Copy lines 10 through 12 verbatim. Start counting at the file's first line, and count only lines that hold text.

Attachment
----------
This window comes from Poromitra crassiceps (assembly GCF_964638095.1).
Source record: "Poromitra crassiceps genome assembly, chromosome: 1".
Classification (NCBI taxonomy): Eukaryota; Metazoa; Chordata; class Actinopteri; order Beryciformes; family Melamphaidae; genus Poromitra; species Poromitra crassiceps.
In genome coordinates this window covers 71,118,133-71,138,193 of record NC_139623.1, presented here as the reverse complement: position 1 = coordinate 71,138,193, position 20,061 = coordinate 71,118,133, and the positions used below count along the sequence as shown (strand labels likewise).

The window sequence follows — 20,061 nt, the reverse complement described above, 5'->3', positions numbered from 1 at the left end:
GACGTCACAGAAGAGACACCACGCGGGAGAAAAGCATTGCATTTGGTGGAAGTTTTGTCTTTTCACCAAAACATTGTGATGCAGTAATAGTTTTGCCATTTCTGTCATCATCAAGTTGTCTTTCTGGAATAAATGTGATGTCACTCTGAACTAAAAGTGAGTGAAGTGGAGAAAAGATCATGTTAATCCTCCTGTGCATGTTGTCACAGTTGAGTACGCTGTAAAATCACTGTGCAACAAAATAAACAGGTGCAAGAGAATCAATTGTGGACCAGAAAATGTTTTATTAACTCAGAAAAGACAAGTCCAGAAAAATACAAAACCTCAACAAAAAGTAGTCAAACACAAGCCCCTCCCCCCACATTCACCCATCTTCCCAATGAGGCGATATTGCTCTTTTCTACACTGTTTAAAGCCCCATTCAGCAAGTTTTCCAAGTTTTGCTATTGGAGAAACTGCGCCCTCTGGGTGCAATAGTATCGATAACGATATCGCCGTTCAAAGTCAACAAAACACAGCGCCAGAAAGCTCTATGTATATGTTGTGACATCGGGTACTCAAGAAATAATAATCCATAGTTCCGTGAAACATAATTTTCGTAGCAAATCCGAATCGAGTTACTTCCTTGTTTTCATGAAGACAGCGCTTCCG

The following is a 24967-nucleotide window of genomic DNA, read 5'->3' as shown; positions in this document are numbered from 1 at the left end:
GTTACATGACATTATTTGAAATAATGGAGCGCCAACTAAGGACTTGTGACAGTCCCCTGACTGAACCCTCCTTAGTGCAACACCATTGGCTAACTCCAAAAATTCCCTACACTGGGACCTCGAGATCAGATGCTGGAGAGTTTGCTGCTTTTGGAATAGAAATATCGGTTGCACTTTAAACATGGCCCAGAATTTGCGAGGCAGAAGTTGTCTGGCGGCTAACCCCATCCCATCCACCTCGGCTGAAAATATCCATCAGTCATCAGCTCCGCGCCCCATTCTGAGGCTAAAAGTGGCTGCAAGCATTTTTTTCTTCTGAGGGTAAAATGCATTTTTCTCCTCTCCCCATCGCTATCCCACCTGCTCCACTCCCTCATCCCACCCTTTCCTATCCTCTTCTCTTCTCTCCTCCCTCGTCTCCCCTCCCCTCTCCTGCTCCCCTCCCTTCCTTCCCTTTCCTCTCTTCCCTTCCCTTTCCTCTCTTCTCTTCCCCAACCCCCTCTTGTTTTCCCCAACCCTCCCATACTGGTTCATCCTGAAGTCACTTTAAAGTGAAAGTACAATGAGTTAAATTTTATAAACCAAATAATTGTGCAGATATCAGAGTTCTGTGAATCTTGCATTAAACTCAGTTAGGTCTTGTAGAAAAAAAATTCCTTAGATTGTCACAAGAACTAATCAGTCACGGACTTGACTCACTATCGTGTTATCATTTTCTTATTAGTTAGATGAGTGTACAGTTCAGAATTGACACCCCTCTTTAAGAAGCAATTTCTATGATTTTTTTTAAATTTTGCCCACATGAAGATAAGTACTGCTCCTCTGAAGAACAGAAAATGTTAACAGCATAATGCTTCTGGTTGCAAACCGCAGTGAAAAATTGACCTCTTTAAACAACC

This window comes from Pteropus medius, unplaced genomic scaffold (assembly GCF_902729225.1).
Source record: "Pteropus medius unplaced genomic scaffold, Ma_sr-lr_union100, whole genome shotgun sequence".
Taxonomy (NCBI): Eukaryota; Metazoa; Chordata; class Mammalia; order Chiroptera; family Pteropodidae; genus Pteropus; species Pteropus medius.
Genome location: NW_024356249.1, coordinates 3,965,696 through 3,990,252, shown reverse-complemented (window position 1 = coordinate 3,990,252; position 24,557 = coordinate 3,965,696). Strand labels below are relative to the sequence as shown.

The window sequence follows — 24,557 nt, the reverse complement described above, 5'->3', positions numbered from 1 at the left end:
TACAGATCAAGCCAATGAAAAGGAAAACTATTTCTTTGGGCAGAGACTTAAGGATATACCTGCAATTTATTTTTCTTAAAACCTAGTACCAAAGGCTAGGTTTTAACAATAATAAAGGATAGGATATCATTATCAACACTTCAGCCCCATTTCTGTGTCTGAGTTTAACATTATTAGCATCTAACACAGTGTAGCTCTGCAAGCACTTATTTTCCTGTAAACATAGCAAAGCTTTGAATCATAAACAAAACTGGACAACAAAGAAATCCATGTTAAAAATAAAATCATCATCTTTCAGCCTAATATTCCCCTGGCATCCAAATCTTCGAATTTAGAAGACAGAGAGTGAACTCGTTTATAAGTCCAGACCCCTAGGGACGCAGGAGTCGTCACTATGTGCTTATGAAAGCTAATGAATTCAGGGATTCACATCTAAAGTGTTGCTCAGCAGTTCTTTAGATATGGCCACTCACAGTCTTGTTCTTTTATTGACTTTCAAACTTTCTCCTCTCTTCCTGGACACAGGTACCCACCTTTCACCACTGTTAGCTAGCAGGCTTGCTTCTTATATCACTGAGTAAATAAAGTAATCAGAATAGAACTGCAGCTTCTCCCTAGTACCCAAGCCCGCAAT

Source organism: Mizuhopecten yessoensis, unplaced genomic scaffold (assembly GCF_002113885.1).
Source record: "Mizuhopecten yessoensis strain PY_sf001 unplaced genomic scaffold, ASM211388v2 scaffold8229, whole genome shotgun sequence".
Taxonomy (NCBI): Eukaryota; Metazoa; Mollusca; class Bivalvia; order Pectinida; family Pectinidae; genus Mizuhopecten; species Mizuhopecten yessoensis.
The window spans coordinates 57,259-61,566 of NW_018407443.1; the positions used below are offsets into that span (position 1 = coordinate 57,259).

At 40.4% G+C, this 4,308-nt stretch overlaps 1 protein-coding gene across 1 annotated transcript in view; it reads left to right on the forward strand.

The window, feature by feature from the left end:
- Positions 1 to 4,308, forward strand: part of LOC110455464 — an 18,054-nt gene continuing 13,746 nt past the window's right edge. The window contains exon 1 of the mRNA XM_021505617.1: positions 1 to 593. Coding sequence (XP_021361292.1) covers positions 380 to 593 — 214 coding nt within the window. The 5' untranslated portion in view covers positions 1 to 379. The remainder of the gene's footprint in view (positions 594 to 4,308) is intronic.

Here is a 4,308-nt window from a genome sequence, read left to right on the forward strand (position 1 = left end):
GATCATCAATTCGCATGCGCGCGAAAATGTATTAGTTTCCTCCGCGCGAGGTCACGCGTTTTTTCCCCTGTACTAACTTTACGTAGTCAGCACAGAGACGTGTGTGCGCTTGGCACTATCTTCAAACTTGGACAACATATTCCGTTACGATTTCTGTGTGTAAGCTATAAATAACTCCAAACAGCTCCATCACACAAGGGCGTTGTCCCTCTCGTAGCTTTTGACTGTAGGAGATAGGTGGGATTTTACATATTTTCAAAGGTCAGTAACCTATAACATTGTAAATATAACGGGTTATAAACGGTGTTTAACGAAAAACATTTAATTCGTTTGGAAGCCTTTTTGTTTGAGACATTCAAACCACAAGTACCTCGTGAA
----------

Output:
Source record: "Pteropus medius unplaced genomic scaffold, Ma_sr-lr_union100, whole genome shotgun sequence".
Taxonomy (NCBI): Eukaryota; Metazoa; Chordata; class Mammalia; order Chiroptera; family Pteropodidae; genus Pteropus; species Pteropus medius.
Genome location: NW_024356249.1, coordinates 3,965,696 through 3,990,252, shown reverse-complemented (window position 1 = coordinate 3,990,252; position 24,557 = coordinate 3,965,696). Strand labels below are relative to the sequence as shown.